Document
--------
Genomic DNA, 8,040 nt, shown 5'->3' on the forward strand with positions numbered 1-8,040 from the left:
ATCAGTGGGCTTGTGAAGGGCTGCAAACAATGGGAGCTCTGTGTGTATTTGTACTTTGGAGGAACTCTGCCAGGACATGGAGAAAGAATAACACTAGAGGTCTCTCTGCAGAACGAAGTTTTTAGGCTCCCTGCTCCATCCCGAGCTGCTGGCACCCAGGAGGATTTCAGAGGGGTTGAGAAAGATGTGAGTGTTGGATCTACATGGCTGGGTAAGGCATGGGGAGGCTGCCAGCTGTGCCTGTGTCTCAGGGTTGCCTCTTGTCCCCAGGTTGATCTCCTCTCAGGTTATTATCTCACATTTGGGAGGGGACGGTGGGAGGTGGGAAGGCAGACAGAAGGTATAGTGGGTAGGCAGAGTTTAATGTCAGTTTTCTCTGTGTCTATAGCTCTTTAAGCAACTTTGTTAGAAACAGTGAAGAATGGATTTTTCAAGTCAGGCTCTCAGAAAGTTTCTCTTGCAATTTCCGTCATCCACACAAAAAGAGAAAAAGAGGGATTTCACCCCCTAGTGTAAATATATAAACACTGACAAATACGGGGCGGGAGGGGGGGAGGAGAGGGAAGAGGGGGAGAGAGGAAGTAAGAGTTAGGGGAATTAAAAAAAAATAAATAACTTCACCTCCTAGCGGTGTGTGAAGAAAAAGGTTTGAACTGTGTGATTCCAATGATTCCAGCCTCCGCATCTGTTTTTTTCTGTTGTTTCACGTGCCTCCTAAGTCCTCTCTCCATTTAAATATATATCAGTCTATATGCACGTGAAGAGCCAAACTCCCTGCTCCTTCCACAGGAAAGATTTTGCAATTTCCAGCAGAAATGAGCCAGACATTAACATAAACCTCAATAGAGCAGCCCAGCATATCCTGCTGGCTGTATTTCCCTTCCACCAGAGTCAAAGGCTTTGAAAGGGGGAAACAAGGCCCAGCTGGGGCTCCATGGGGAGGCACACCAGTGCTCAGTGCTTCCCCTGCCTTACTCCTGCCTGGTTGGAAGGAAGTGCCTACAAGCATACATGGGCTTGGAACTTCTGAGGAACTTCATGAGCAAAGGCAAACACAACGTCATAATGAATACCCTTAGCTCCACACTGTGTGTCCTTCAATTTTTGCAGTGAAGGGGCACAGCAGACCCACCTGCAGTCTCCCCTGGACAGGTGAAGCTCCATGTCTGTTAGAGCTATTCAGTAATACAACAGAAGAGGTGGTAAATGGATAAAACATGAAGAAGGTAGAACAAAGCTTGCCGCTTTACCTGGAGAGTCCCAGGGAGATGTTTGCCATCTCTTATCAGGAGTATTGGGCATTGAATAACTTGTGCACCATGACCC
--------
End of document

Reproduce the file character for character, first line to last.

Genomic DNA, 8,040 nt, shown 5'->3' on the forward strand with positions numbered 1-8,040 from the left:
ATCAGTGGGCTTGTGAAGGGCTGCAAACAATGGGAGCTCTGTGTGTATTTGTACTTTGGAGGAACTCTGCCAGGACATGGAGAAAGAATAACACTAGAGGTCTCTCTGCAGAACGAAGTTTTTAGGCTCCCTGCTCCATCCCGAGCTGCTGGCACCCAGGAGGATTTCAGAGGGGTTGAGAAAGATGTGAGTGTTGGATCTACATGGCTGGGTAAGGCATGGGGAGGCTGCCAGCTGTGCCTGTGTCTCAGGGTTGCCTCTTGTCCCCAGGTTGATCTCCTCTCAGGTTATTATCTCACATTTGGGAGGGGACGGTGGGAGGTGGGAAGGCAGACAGAAGGTATAGTGGGTAGGCAGAGTTTAATGTCAGTTTTCTCTGTGTCTATAGCTCTTTAAGCAACTTTGTTAGAAACAGTGAAGAATGGATTTTTCAAGTCAGGCTCTCAGAAAGTTTCTCTTGCAATTTCCGTCATCCACACAAAAAGAGAAAAAGAGGGATTTCACCCCCTAGTGTAAATATATAAACACTGACAAATACGGGGCGGGAGGGGGGGAGGAGAGGGAAGAGGGGGAGAGAGGAAGTAAGAGTTAGGGGAATTAAAAAAAAATAAATAACTTCACCTCCTAGCGGTGTGTGAAGAAAAAGGTTTGAACTGTGTGATTCCAATGATTCCAGCCTCCGCATCTGTTTTTTTCTGTTGTTTCACGTGCCTCCTAAGTCCTCTCTCCATTTAAATATATATCAGTCTATATGCACGTGAAGAGCCAAACTCCCTGCTCCTTCCACAGGAAAGATTTTGCAATTTCCAGCAGAAATGAGCCAGACATTAACATAAACCTCAATAGAGCAGCCCAGCATATCCTGCTGGCTGTATTTCCCTTCCACCAGAGTCAAAGGCTTTGAAAGGGGGAAACAAGGCCCAGCTGGGGCTCCATGGGGAGGCACACCAGTGCTCAGTGCTTCCCCTGCCTTACTCCTGCCTGGTTGGAAGGAAGTGCCTACAAGCATACATGGGCTTGGAACTTCTGAGGAACTTCATGAGCAAAGGCAAACACAACGTCATAATGAATACCCTTAGCTCCACACTGTGTGTCCTTCAATTTTTGCAGTGAAGGGGCACAGCAGACCCACCTGCAGTCTCCCCTGGACAGGTGAAGCTCCATGTCTGTTAGAGCTATTCAGTAATACAACAGAAGAGGTGGTAAATGGATAAAACATGAAGAAGGTAGAACAAAGCTTGCCGCTTTACCTGGAGAGTCCCAGGGAGATGTTTGCCATCTCTTATCAGGAGTATTGGGCATTGAATAACTTGTGCACCATGACCC